In the Island Library (part of the Whatcom County Library System), there is a special rack of books with a “Hot Picks” sticker on each of them. A lot of them have had to do with food, gardening and farming. I recently found a book on farming that was too good not to share.
“The Dirty Life: A Memoir of Farming, Food, and Love” is by Kristin Kimball, whose lifestyle as the book opens is about as far from farming as a person can get. She was a freelance writer living in New York City’s East Village neighborhood (before gentrification) across from the Hell’s Angels’ headquarters. She frequently partied until 4 a.m., played pinball for recreation, and secretly longed for a family.
She meets farmer Mark while working on a story about young farmers raising organic local produce. When she shows up to do the interview, Mark immediately puts her to work hoeing broccoli in heels on the small farm he manages. It takes her two days to get him cornered long enough to complete the interview. By then he has decided he wants to marry her (though it’s some time later before he lets her know), and she is perplexed about how she got conned into working so hard and why she wakes up at home wanting to do more.
Later they decide to try farming together. An acquaintance lets them use his long neglected “summer home” farmland. Their dream is to create a farm which will produce organic food sustainably using horses instead of machinery. They want to sell their products directly to consumers as a CSA (Community Supported Agriculture). Each CSA share will include ALL food needs–meat, dairy products, grains, beans, vegetables, fruits, nuts, eggs, etc. And they wanted to get it all up and running in a year, with only $18,000 in savings between the two of them.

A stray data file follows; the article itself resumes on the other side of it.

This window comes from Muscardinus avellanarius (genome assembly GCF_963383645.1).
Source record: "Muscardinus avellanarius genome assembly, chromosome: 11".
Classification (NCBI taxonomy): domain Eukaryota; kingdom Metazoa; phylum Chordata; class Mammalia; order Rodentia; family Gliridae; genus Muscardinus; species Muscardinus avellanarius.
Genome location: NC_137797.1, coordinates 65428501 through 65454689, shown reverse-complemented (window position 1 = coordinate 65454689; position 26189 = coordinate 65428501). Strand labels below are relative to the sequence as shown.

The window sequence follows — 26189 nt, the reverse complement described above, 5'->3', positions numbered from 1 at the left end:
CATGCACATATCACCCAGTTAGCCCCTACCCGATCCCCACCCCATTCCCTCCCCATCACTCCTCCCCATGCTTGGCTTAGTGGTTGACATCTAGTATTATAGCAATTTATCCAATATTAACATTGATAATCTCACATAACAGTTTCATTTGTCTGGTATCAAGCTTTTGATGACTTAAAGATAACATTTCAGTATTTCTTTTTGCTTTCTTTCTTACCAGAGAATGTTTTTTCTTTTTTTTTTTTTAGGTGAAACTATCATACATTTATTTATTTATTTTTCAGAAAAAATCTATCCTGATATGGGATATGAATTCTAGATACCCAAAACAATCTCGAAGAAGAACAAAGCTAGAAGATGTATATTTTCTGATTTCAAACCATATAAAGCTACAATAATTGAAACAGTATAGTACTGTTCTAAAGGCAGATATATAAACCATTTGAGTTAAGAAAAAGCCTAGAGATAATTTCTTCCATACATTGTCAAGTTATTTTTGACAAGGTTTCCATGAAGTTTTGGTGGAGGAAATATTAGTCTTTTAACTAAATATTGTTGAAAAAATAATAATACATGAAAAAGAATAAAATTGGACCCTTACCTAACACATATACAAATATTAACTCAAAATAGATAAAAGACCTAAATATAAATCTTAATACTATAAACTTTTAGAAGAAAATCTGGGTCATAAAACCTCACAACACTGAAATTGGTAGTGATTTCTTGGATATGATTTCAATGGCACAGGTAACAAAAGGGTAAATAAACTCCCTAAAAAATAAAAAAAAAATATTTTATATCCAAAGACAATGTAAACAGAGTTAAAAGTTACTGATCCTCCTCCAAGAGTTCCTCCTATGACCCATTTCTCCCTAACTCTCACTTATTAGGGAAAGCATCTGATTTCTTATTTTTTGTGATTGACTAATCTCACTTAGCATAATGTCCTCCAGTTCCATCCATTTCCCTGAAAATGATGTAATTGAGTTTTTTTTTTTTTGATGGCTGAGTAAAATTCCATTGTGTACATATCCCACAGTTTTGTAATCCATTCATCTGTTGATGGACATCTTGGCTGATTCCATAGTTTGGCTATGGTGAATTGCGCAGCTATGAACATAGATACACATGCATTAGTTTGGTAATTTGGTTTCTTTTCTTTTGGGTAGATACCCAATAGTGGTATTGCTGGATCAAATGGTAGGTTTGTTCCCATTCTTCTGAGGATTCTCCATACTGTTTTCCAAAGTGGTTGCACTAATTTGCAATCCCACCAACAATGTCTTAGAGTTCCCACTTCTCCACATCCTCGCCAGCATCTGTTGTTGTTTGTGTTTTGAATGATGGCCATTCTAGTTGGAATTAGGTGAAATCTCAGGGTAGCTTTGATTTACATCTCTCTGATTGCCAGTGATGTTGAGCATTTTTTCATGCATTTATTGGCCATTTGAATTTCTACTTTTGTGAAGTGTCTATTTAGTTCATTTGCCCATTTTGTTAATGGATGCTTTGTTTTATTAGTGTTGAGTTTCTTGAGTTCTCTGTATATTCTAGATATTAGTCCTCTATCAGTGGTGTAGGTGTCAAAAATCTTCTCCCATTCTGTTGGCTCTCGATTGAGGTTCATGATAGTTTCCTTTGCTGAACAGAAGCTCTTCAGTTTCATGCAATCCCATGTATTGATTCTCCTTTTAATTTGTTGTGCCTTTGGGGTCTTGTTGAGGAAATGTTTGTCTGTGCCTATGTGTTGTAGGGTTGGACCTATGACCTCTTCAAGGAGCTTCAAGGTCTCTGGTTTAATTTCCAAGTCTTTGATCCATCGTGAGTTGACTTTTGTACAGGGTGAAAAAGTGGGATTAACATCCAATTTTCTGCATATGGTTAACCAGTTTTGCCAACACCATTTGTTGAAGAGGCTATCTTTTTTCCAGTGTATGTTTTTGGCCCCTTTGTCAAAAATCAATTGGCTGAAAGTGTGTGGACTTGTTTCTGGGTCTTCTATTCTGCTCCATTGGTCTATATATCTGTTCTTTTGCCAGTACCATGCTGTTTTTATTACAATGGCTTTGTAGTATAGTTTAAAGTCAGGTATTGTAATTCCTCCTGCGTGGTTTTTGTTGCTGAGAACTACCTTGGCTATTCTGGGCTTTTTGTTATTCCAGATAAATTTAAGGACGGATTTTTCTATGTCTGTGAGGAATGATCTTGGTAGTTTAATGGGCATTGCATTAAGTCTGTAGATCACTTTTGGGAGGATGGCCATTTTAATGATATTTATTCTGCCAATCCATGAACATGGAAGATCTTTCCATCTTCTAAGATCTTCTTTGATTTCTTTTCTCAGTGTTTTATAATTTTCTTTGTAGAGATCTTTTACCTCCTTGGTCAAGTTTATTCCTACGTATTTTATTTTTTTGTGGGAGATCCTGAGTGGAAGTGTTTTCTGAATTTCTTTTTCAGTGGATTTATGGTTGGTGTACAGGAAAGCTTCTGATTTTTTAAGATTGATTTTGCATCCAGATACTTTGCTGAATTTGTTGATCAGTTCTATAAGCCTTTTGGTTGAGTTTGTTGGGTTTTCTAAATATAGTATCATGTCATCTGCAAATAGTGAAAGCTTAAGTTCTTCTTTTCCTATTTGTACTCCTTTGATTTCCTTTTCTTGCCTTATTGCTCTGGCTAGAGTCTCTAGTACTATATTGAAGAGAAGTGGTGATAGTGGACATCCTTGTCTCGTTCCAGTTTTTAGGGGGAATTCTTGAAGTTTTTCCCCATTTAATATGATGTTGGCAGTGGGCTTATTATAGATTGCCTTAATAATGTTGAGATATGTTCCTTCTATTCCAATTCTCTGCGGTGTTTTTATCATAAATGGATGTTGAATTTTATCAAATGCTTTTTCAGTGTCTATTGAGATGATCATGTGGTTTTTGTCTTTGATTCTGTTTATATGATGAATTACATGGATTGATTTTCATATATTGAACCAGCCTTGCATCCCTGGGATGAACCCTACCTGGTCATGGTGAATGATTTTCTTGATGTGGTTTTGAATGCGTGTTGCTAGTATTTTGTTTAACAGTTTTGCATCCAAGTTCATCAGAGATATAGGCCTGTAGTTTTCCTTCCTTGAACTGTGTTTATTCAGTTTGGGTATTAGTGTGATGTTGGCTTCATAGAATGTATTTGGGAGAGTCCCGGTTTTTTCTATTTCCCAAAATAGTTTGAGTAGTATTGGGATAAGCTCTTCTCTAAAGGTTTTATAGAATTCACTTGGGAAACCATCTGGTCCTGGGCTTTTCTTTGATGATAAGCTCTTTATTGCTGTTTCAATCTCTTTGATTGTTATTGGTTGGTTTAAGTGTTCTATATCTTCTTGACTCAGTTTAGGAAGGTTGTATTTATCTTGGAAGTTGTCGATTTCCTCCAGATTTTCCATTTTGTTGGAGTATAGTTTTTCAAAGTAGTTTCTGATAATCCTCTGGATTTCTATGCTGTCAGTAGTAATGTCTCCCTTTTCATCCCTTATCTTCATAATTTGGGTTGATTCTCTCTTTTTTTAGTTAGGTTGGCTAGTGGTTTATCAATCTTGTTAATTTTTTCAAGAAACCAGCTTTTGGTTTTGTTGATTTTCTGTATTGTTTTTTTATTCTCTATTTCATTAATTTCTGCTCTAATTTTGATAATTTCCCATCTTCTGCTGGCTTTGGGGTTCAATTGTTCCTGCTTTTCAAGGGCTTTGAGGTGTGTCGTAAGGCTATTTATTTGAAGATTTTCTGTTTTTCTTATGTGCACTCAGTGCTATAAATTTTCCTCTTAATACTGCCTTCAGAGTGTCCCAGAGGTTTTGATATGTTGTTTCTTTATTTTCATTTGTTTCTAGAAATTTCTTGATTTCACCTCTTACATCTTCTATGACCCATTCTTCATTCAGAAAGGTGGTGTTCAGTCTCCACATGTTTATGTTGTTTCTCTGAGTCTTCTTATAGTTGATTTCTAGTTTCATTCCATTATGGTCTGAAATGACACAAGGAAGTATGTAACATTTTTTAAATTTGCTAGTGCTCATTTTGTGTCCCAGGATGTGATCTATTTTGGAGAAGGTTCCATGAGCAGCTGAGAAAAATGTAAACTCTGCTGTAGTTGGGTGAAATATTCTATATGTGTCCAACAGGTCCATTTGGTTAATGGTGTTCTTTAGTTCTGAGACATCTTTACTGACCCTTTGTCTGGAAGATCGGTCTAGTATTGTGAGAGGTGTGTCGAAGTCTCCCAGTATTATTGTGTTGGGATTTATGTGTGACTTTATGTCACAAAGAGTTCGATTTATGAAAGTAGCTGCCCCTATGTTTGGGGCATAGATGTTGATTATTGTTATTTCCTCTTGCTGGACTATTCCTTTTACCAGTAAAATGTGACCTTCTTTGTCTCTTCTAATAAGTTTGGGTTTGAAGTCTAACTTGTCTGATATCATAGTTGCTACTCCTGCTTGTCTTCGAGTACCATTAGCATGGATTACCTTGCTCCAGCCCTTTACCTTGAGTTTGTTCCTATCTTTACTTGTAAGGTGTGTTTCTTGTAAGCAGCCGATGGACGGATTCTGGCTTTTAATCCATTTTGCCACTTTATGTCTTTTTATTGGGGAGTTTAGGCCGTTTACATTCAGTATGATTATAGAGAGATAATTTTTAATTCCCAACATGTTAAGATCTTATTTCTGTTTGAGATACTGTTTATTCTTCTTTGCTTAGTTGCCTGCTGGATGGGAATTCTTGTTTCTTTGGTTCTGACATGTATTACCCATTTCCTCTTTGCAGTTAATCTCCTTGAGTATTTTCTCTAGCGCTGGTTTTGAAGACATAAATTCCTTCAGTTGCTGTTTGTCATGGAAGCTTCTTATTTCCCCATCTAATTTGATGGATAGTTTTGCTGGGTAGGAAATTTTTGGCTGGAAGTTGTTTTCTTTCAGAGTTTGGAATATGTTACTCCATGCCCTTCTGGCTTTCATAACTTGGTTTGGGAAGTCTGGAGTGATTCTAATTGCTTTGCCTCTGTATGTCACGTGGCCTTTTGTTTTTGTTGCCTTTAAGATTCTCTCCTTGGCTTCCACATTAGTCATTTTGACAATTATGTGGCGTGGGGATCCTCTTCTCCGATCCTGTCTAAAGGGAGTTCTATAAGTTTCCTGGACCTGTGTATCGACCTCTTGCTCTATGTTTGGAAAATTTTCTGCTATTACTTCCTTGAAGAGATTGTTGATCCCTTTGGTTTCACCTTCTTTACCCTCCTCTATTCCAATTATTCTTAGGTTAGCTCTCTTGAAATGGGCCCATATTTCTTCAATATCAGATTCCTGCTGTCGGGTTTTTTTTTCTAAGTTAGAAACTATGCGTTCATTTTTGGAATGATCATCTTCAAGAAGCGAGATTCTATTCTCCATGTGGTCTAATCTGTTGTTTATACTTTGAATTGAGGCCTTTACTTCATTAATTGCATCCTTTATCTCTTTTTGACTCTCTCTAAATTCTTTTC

I was totally engrossed in the book by this point. First of all, I know how much work it is to start even a small garden, much less a farm. I also know from my grandparents’ farm in the Midwest that raising livestock adds another level of complexity (which means more work). To do all this without a tractor means even more physical difficulty, and to have it operational within one year seemed–well, “naive” is only an approximation of what I was thinking.
Amazingly, they succeeded in making a profit that first year, enough to purchase some of the land and the farm buildings. The story of how they did it is good reading, but also a valuable education for anyone who eats, which is why I’m recommending it to you.
Many of us have a view of farming as a pastoral, even tranquil, occupation. This book quickly puts those romantic notions to rest. While Kimball talks about spiritual dawns and peaceful milking times, she also describes the “to do” lists that grow longer every day and dangerous situations that arise suddenly from a failed fence post or an error in judgement at the end of a long, hard day.
In short, the book provides an honest account of the day-to-day life of one pair of farmers. While their story is unique to them, it gives a feel for the lifestyle, commitment, and just plain effort that goes into any small farm operation. It can’t help but increase your appreciation for the incredible work our local farmers do for us.
Since the book describes the importance of using all parts of an animal, I thought this stew menu would be an appropriate accompaniment. (Note: The name “oxtail” is a carry over from earlier times. These days the “oxtail” is from a cow.)